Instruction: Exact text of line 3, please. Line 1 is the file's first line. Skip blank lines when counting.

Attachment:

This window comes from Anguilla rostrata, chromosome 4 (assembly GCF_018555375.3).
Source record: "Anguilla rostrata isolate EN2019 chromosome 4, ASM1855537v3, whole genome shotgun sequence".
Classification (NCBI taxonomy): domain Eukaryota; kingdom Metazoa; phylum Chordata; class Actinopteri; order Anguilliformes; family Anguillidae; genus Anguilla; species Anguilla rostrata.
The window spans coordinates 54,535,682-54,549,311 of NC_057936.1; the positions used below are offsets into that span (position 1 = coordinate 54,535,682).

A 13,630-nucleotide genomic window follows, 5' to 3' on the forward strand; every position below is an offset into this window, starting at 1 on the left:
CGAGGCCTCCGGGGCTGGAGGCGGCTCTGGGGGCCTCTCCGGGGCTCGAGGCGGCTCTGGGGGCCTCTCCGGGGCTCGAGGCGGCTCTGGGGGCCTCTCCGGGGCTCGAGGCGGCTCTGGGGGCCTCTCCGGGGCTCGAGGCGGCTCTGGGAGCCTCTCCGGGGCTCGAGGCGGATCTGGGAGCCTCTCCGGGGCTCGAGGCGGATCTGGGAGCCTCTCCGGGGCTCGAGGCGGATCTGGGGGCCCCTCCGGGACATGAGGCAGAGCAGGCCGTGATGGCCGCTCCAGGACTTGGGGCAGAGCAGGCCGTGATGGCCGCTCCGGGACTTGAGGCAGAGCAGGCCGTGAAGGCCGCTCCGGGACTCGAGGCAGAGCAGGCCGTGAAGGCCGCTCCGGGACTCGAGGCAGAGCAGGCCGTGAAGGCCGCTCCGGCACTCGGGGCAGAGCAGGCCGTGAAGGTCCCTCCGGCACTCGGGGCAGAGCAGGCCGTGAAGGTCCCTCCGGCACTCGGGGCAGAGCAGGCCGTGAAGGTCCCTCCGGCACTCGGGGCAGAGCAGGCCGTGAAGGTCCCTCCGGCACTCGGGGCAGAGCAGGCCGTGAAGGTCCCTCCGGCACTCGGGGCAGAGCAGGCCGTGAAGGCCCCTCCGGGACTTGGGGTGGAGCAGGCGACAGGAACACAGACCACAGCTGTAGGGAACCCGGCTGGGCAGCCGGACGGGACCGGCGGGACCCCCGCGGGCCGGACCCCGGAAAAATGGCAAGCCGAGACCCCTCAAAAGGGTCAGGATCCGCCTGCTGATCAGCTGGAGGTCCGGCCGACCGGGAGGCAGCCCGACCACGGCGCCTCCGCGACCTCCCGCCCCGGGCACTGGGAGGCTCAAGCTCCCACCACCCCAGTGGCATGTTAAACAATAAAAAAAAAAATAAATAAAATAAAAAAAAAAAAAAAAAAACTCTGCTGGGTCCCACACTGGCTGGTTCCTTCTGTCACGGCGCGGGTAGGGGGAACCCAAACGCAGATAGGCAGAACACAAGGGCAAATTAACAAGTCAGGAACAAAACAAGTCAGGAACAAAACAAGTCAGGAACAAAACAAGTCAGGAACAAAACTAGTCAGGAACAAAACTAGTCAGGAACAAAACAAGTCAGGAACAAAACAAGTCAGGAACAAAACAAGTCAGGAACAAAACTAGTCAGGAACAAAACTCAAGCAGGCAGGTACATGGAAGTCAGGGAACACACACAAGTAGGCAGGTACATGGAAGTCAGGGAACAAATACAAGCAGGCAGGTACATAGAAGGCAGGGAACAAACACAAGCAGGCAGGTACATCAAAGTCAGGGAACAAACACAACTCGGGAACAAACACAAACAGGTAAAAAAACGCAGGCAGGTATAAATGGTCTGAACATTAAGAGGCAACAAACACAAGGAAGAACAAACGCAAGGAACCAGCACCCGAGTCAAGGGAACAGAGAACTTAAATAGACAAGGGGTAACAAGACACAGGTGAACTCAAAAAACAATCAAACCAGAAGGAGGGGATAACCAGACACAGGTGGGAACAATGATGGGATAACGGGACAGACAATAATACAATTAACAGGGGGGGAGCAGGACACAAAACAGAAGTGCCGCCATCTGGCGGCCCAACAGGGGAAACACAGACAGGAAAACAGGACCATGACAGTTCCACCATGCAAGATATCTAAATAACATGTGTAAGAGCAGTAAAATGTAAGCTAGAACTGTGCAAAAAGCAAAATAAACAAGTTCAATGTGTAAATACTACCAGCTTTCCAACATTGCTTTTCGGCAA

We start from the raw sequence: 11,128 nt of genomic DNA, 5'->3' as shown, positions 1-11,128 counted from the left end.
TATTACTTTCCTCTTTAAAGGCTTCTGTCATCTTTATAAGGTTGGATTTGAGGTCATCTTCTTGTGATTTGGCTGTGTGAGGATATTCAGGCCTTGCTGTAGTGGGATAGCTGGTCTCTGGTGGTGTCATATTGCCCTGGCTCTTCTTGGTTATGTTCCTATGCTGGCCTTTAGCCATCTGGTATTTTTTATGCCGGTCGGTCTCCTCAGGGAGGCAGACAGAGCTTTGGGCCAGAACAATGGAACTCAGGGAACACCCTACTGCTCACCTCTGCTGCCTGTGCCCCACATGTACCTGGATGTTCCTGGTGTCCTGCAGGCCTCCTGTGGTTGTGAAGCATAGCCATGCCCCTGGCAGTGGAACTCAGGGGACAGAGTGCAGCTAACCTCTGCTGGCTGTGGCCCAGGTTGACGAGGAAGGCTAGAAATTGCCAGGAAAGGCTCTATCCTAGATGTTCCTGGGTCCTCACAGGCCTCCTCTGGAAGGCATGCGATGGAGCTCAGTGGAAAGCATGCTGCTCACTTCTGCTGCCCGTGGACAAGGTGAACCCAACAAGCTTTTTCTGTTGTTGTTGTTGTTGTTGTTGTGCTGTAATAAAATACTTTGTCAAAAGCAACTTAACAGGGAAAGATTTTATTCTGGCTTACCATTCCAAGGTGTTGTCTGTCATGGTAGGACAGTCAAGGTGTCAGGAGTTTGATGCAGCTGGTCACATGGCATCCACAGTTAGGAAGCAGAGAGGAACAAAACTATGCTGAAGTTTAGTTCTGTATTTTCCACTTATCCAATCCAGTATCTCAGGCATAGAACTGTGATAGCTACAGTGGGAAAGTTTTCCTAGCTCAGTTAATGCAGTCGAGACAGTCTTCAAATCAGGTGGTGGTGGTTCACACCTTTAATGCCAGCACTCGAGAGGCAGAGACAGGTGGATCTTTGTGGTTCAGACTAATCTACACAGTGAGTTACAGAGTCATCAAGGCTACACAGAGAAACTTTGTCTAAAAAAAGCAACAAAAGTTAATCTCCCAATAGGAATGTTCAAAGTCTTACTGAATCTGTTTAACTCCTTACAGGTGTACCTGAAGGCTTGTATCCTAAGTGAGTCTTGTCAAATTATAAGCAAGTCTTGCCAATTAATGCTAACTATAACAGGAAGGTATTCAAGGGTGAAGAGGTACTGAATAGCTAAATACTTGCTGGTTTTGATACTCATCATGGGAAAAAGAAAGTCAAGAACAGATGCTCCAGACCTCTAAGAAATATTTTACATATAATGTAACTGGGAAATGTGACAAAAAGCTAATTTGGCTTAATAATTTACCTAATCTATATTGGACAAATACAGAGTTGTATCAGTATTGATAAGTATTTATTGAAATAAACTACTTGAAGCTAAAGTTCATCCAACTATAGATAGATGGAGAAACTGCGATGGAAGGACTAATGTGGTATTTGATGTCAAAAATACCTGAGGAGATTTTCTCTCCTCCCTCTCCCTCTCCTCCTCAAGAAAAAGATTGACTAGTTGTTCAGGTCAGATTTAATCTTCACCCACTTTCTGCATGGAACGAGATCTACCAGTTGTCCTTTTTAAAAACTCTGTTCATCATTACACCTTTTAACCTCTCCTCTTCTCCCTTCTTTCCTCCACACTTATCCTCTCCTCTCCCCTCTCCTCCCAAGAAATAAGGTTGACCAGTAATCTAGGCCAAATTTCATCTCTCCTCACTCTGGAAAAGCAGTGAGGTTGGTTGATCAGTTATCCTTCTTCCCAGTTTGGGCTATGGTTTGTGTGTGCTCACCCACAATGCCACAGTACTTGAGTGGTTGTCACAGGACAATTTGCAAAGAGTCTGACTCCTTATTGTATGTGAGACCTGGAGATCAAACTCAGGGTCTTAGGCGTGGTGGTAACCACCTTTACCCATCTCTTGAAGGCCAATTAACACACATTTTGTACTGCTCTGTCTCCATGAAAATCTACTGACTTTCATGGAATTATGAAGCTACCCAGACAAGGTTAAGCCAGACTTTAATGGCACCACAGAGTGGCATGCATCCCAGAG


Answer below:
Classification (NCBI taxonomy): domain Eukaryota; kingdom Metazoa; phylum Chordata; class Actinopteri; order Anguilliformes; family Anguillidae; genus Anguilla; species Anguilla rostrata.